In an interview, Mr. Miller called the release of the news segments and the payments to Mr. Williams part of "a very dangerous practice that deceives the public" by concealing the role of taxpayer dollars in promoting partisan policies. "Are they funding propaganda?" he asked. "Are they funding money to their friends?"

But public relations executives said that the government distribution of prepared news segments without on-air disclosures of their origin was a bipartisan practice that predated the Bush administration.

"The Clinton administration was probably even more active than the Bush administration" in distributing news segments promoting its policies, said Laurence Moskowitz, chairman and chief executive of Medialink, a major producer of promotional news segments. After the Government Accountability Office decision last spring, he said, his firm began advising government clients to disclose each tape's nature in its script.

The arrangement with Mr. Williams "is stupid, it is unseemly, and it is tacky," said Jonah Goldberg, a contributing editor at the conservative National Review.

The National Association of Black Journalists criticized the administration and Mr. Williams alike yesterday, calling on newspapers that use his column and television stations that use his commentary to "drop him immediately."

"I thought we in the media were supposed to be watchdogs, not lapdogs," Bryan Monroe, an official of the black journalists' group and an assistant vice president at Knight Ridder, said in the statement.

In an interview, Mr. Williams said his mistake was thinking like a businessman, without worrying enough about journalistic ethics. He began his career in politics as an aide to Mr. Thurmond of South Carolina. He entered the media business, he said, only after he became known for publicly defending Justice Thomas, his former boss at the Equal Employment Opportunity Commission, during his stormy confirmation hearings.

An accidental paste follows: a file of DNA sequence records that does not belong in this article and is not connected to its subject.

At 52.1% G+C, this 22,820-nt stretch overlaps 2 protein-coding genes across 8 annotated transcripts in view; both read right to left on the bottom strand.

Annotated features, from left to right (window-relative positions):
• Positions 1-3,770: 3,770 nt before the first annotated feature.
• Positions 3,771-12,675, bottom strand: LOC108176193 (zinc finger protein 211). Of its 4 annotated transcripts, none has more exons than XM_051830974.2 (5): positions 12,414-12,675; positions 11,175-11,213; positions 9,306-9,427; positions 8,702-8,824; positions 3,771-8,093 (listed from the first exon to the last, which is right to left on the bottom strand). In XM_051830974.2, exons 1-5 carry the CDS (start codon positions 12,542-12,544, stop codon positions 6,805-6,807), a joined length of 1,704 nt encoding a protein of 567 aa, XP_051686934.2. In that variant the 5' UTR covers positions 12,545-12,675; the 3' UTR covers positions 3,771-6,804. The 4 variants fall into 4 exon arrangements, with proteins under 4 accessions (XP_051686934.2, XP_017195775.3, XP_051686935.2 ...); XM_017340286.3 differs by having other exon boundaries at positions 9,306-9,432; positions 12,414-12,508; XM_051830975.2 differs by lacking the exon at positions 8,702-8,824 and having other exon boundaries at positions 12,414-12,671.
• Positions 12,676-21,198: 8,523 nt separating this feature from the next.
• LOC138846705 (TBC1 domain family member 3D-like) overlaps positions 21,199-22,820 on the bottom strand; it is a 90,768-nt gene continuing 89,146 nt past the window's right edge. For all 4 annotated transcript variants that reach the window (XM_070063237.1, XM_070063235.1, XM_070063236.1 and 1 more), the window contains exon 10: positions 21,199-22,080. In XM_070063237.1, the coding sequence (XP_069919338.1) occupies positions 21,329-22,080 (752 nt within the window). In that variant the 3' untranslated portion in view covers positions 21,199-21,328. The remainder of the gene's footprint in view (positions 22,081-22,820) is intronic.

After that, he said, he continued to operate a small public relations firm, Graham Williams, with his business partner Stedman Graham, who eventually became known as the partner of Oprah Winfrey and left the business. Aside from the Department of Education, Mr. Williams said, his clients were all private businesses. With about five employees, he said, his company's revenue runs to about $300,000 a year at most, and last year ended in a loss.

But then he also began writing his newspaper column, syndicated by Tribune Media Services, which dropped him yesterday. He said about 50 papers ran the column. He also began broadcasting a syndicated conservative talk radio show that eventually faded away. And more recently he began a syndicated conservative television show, "The Right Side," and another series for a fledgling African-American cable channel, TV One.

Mr. Armstrong said his news show ran on cable channels including Dr. Jerry Falwell's Liberty Television, Sky Angel television, the Christian Television Network and a handful of local stations. Yesterday, Mr. Williams was counting the lessons learned. "I have realized, you know what? I am part of this media elite club, and I have to be more responsible."

Correction: January 12, 2005, Wednesday:

An article on Saturday about the disclosure that the Education Department paid the conservative commentator Armstrong Williams to promote its initiatives referred incorrectly to Paul Begala, the co-host of CNN's "Crossfire," who interviewed him about the arrangement. Mr. Begala is a Democrat and a paid consultant to campaigns outside the United States, and he was an unpaid adviser to John Kerry's presidential campaign, but he is not a paid consultant to Democratic causes.

In some copies, the article misstated the name of the agency that had distributed television news segments to promote the administration's drug enforcement policies, a practice the Government Accountability Office said was illegal. It is the Office of National Drug Control Policy, not the Drug Enforcement Agency.